How serious is concern regarding healthcare-related fraud in the U.S. and here in New Jersey? On the federal level, the United States Department of Justice maintains a Health Care Fraud Unit (HCF) composed of 60 prosecutors. They employ a “Strike Force Model” for pursuing these cases where the FBI, Office of Inspector General, and U.S. Attorney's Office partner with various state and local partners. In 2018, charges were filed in 309 cases that were estimated to total approximately $1.6 billion in losses.
New Jersey Medicaid Fraud Control Unit
The New Jersey Medicaid Fraud Unit is one agency that specifically focuses on instances of fraud in the state's Medicaid program. Between 2015 and 2017, they brought 56 indictments, which included 42 cases of provider fraud and 14 cases where patients were subjected to some form of abuse and mistreatment. During this three-year span, they recovered $58.6 million.
New Jersey Healthcare Claims Fraud Act (NJHCCFA)
The NJHCCFA was established to address this form of fraud. One of their primary purposes is to prevent false claims from being filed with insurers for medical products or services that were not received or performed. They also investigate illegal claims filed by someone who is not a licensed healthcare provider and to prevent schemes that involve “kickbacks” that defraud Medicaid and other payers.
Defining Health Care Claims Fraud
New Jersey defines this type of fraud in 2C:21-4.2. The crime may be committed by, or on behalf of, a practitioner such as those licensed to practice medicine, dentistry, physical therapy, pharmacy, and many others. It may be committed by making a “false, fictitious, fraudulent, or misleading” statement requesting payment for health-related services. The majority of claims today are submitted for reimbursement through electronic means.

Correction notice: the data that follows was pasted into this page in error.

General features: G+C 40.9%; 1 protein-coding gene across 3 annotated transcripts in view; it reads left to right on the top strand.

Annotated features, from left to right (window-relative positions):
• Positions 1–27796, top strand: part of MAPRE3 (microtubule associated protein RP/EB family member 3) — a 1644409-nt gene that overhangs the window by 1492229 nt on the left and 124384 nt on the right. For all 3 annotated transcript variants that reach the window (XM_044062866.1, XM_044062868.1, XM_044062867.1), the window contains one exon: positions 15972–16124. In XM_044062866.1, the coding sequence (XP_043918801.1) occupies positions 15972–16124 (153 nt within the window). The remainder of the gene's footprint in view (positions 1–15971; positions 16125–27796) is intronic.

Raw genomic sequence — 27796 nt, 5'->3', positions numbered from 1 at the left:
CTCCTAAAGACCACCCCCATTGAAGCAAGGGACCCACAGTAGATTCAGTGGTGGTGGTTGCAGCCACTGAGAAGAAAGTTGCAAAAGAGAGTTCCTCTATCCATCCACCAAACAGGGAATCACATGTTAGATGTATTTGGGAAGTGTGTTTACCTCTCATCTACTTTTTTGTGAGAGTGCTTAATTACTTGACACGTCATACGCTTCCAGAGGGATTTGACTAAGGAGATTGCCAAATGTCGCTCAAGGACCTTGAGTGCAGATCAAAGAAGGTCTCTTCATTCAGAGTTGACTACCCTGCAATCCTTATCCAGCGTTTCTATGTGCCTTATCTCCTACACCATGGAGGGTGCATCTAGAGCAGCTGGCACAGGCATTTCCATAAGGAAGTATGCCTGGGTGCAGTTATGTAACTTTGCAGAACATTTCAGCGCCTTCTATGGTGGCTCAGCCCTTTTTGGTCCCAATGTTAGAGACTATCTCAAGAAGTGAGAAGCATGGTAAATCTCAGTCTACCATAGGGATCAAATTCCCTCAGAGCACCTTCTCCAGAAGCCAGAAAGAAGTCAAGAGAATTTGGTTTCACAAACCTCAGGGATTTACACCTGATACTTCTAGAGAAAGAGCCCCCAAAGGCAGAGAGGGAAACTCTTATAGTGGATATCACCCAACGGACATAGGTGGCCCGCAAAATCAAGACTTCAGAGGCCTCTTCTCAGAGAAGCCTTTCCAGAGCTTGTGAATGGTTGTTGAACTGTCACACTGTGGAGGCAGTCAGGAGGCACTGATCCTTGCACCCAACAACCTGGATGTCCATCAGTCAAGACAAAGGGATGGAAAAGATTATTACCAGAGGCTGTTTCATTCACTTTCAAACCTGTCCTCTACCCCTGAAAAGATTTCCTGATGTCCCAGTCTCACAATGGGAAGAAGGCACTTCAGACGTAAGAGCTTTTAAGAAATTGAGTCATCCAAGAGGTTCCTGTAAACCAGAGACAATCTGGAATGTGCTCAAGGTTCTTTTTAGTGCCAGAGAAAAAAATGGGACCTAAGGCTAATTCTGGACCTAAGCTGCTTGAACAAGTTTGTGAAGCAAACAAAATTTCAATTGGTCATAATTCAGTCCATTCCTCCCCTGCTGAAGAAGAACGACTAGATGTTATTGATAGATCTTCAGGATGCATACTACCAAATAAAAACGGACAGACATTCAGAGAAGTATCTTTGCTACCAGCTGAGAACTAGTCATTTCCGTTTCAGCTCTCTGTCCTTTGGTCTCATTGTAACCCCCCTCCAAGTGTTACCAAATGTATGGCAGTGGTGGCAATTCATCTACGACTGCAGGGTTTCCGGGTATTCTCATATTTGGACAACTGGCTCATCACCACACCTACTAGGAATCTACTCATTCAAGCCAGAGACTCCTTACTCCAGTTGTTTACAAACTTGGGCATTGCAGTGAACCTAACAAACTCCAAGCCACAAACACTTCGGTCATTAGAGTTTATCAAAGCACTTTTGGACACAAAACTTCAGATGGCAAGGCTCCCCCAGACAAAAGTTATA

N.J. Legislative Intent
The state views insurance fraud as a wasteful crime that creates potentially millions of losses. It recognizes that fraud leads to higher insurance premiums for everyone. This illegal practice is now punishable using serious criminal penalties and civil remedies when needed that may lead to forfeiture or suspension of licenses or certifications. The Insurance Fraud Detection Reward Program encourages those who suspect wrongdoing to come forward.
- A practitioner who consciously (knowingly) commits an act of healthcare claims fraud may be charged with a second-degree criminal offense
- When a practitioner commits an act of healthcare fraud that is attributed to recklessness, the charge is a third-degree offense
- Those who are not a healthcare practitioner that knowingly commit healthcare fraud may be charged with a third-degree offense
- If this individual intentionally commits five or more acts of fraud that total a minimum of $1,000, the charge is upgraded to a second-degree offense
- If the party that is not a healthcare practitioner commits an act of healthcare fraud that is attributed to recklessness, the charge is a fourth-degree offense
- For all levels of the offense, a monetary penalty may apply of up to five times the amount of claims involved